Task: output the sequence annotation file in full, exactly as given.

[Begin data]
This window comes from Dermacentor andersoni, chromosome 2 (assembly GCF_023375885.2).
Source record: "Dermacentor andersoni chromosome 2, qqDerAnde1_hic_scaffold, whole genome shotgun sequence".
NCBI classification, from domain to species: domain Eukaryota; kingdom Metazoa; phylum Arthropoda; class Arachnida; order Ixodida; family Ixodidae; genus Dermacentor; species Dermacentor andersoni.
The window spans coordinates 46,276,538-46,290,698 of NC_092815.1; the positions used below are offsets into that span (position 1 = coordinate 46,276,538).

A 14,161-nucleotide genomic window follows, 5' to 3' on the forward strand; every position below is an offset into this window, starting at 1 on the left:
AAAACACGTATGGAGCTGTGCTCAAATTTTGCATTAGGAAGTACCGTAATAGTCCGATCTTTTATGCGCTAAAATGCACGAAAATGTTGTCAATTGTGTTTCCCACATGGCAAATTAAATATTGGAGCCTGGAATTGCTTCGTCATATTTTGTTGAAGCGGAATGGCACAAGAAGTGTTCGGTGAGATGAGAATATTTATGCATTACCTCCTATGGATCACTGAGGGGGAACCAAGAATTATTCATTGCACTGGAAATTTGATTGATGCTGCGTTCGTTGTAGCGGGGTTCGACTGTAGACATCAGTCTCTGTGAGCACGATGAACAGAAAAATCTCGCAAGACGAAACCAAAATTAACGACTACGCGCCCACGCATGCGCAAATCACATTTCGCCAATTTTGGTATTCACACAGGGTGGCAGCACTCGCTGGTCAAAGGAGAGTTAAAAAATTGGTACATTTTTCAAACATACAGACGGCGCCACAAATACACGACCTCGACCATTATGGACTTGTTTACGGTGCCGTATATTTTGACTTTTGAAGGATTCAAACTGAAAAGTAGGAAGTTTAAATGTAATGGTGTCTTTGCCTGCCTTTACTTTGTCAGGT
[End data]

This window comes from Dermacentor andersoni, chromosome 2 (assembly GCF_023375885.2).
Source record: "Dermacentor andersoni chromosome 2, qqDerAnde1_hic_scaffold, whole genome shotgun sequence".
NCBI classification, from domain to species: domain Eukaryota; kingdom Metazoa; phylum Arthropoda; class Arachnida; order Ixodida; family Ixodidae; genus Dermacentor; species Dermacentor andersoni.
The window spans coordinates 46,276,538-46,290,698 of NC_092815.1; the positions used below are offsets into that span (position 1 = coordinate 46,276,538).

A 14,161-nucleotide genomic window follows, 5' to 3' on the forward strand; every position below is an offset into this window, starting at 1 on the left:
AAAACACGTATGGAGCTGTGCTCAAATTTTGCATTAGGAAGTACCGTAATAGTCCGATCTTTTATGCGCTAAAATGCACGAAAATGTTGTCAATTGTGTTTCCCACATGGCAAATTAAATATTGGAGCCTGGAATTGCTTCGTCATATTTTGTTGAAGCGGAATGGCACAAGAAGTGTTCGGTGAGATGAGAATATTTATGCATTACCTCCTATGGATCACTGAGGGGGAACCAAGAATTATTCATTGCACTGGAAATTTGATTGATGCTGCGTTCGTTGTAGCGGGGTTCGACTGTAGACATCAGTCTCTGTGAGCACGATGAACAGAAAAATCTCGCAAGACGAAACCAAAATTAACGACTACGCGCCCACGCATGCGCAAATCACATTTCGCCAATTTTGGTATTCACACAGGGTGGCAGCACTCGCTGGTCAAAGGAGAGTTAAAAAATTGGTACATTTTTCAAACATACAGACGGCGCCACAAATACACGACCTCGACCATTATGGACTTGTTTACGGTGCCGTATATTTTGACTTTTGAAGGATTCAAACTGAAAAGTAGGAAGTTTAAATGTAATGGTGTCTTTGCCTGCCTTTACTTTGTCAGGT